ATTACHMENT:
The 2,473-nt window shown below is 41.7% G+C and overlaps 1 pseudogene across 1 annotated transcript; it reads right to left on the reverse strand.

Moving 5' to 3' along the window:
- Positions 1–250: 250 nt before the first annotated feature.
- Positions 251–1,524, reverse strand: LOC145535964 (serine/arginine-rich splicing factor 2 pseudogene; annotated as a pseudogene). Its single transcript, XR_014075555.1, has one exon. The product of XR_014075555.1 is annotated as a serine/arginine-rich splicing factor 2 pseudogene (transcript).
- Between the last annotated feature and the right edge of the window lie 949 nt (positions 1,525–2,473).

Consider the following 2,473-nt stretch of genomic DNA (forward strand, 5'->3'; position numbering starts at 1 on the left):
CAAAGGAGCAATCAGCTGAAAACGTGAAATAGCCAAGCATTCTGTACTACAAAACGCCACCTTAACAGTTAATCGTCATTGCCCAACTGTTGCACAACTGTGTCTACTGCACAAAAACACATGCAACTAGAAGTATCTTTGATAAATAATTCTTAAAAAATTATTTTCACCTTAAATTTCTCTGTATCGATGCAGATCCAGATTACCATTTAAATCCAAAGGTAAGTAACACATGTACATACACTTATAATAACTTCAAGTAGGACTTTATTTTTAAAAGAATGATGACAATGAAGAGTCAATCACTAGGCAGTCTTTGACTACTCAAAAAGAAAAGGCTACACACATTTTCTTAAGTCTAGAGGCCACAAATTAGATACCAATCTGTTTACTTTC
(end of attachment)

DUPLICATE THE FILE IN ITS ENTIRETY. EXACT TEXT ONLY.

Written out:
The 2,473-nt window shown below is 41.7% G+C and overlaps 1 pseudogene across 1 annotated transcript; it reads right to left on the reverse strand.

Moving 5' to 3' along the window:
- Positions 1–250: 250 nt before the first annotated feature.
- Positions 251–1,524, reverse strand: LOC145535964 (serine/arginine-rich splicing factor 2 pseudogene; annotated as a pseudogene). Its single transcript, XR_014075555.1, has one exon. The product of XR_014075555.1 is annotated as a serine/arginine-rich splicing factor 2 pseudogene (transcript).
- Between the last annotated feature and the right edge of the window lie 949 nt (positions 1,525–2,473).

Consider the following 2,473-nt stretch of genomic DNA (forward strand, 5'->3'; position numbering starts at 1 on the left):
CAAAGGAGCAATCAGCTGAAAACGTGAAATAGCCAAGCATTCTGTACTACAAAACGCCACCTTAACAGTTAATCGTCATTGCCCAACTGTTGCACAACTGTGTCTACTGCACAAAAACACATGCAACTAGAAGTATCTTTGATAAATAATTCTTAAAAAATTATTTTCACCTTAAATTTCTCTGTATCGATGCAGATCCAGATTACCATTTAAATCCAAAGGTAAGTAACACATGTACATACACTTATAATAACTTCAAGTAGGACTTTATTTTTAAAAGAATGATGACAATGAAGAGTCAATCACTAGGCAGTCTTTGACTACTCAAAAAGAAAAGGCTACACACATTTTCTTAAGTCTAGAGGCCACAAATTAGATACCAATCTGTTTACTTTC